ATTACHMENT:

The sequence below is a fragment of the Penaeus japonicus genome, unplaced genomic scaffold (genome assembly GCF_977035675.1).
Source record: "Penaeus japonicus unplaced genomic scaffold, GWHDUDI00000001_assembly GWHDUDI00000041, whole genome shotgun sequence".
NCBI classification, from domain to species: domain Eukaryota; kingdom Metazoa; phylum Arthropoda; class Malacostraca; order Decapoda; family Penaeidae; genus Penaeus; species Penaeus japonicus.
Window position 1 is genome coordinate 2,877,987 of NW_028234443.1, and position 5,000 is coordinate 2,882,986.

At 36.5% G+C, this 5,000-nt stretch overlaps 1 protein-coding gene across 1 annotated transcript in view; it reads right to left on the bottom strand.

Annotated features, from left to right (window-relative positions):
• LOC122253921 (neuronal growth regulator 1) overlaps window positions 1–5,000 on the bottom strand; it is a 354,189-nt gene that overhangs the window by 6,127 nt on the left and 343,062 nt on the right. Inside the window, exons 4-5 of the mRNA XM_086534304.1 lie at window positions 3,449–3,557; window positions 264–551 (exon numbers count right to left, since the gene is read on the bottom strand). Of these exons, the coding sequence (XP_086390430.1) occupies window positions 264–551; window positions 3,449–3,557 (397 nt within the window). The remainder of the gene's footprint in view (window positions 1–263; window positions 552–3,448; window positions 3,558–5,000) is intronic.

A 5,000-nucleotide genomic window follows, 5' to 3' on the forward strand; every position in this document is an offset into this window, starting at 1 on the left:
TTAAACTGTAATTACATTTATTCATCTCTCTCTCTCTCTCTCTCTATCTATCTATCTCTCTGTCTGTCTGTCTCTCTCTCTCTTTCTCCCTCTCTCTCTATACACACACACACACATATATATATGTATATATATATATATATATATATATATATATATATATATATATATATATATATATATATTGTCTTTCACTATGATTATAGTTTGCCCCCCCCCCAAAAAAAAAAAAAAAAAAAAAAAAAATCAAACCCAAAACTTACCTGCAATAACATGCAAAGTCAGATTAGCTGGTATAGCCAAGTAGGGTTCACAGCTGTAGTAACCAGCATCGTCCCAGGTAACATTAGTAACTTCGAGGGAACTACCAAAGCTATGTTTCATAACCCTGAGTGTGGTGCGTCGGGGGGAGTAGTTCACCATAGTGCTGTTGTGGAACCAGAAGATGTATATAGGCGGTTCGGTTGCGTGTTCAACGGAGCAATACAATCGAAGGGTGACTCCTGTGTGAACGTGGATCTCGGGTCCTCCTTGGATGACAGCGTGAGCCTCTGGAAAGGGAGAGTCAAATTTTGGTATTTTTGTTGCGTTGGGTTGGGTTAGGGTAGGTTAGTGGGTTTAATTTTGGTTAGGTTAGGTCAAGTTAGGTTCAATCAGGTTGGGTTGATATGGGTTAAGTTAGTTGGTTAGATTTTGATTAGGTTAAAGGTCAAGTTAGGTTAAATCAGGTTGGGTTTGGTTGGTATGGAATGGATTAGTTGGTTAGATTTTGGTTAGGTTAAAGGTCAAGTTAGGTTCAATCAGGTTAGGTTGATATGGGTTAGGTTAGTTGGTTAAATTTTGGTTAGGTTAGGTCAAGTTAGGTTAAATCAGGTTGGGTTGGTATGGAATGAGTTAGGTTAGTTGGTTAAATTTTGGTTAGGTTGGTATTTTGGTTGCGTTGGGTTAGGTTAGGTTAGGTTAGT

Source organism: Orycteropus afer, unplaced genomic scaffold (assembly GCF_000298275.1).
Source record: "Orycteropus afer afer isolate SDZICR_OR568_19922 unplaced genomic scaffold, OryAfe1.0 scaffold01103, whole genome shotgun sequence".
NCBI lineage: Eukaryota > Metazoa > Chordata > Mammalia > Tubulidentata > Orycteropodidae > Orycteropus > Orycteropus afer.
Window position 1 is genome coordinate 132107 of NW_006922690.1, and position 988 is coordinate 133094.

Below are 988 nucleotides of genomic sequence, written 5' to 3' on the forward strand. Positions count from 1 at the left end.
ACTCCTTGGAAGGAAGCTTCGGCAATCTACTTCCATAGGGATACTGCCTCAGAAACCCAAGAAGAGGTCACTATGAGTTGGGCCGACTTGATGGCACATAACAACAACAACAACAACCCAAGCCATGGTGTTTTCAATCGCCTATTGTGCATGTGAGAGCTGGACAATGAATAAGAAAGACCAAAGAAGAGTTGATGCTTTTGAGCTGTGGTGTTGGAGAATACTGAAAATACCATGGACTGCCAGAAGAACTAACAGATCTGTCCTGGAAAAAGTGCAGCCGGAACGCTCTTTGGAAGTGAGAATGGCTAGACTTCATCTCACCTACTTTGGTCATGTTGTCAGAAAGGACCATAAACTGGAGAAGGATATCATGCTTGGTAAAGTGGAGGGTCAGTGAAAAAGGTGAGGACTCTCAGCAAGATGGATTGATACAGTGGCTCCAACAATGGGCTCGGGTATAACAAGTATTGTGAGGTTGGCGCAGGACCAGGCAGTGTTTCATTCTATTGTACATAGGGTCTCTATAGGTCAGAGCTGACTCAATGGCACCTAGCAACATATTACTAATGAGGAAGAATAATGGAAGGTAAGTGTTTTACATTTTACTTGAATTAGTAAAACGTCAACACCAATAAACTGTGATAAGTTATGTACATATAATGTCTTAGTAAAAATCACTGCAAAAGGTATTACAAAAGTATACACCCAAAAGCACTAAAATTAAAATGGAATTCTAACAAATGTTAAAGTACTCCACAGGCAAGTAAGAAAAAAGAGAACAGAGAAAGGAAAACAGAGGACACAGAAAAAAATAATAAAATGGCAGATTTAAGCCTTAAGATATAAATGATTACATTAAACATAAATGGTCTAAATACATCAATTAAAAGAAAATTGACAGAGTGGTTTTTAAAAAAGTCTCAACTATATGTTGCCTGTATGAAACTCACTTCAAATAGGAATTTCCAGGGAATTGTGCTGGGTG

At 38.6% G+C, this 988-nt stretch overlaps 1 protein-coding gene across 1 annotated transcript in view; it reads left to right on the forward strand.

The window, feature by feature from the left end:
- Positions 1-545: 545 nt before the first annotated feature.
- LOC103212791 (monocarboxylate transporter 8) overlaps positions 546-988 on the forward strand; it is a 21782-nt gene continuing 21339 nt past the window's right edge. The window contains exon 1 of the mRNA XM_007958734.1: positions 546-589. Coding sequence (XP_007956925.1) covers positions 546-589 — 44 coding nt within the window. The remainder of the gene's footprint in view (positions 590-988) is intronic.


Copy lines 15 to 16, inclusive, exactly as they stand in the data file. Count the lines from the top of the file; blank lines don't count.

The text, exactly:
ACTCCTTGGAAGGAAGCTTCGGCAATCTACTTCCATAGGGATACTGCCTCAGAAACCCAAGAAGAGGTCACTATGAGTTGGGCCGACTTGATGGCACATAACAACAACAACAACAACCCAAGCCATGGTGTTTTCAATCGCCTATTGTGCATGTGAGAGCTGGACAATGAATAAGAAAGACCAAAGAAGAGTTGATGCTTTTGAGCTGTGGTGTTGGAGAATACTGAAAATACCATGGACTGCCAGAAGAACTAACAGATCTGTCCTGGAAAAAGTGCAGCCGGAACGCTCTTTGGAAGTGAGAATGGCTAGACTTCATCTCACCTACTTTGGTCATGTTGTCAGAAAGGACCATAAACTGGAGAAGGATATCATGCTTGGTAAAGTGGAGGGTCAGTGAAAAAGGTGAGGACTCTCAGCAAGATGGATTGATACAGTGGCTCCAACAATGGGCTCGGGTATAACAAGTATTGTGAGGTTGGCGCAGGACCAGGCAGTGTTTCATTCTATTGTACATAGGGTCTCTATAGGTCAGAGCTGACTCAATGGCACCTAGCAACATATTACTAATGAGGAAGAATAATGGAAGGTAAGTGTTTTACATTTTACTTGAATTAGTAAAACGTCAACACCAATAAACTGTGATAAGTTATGTACATATAATGTCTTAGTAAAAATCACTGCAAAAGGTATTACAAAAGTATACACCCAAAAGCACTAAAATTAAAATGGAATTCTAACAAATGTTAAAGTACTCCACAGGCAAGTAAGAAAAAAGAGAACAGAGAAAGGAAAACAGAGGACACAGAAAAAAATAATAAAATGGCAGATTTAAGCCTTAAGATATAAATGATTACATTAAACATAAATGGTCTAAATACATCAATTAAAAGAAAATTGACAGAGTGGTTTTTAAAAAAGTCTCAACTATATGTTGCCTGTATGAAACTCACTTCAAATAGGAATTTCCAGGGAATTGTGCTGGGTG

At 38.6% G+C, this 988-nt stretch overlaps 1 protein-coding gene across 1 annotated transcript in view; it reads left to right on the forward strand.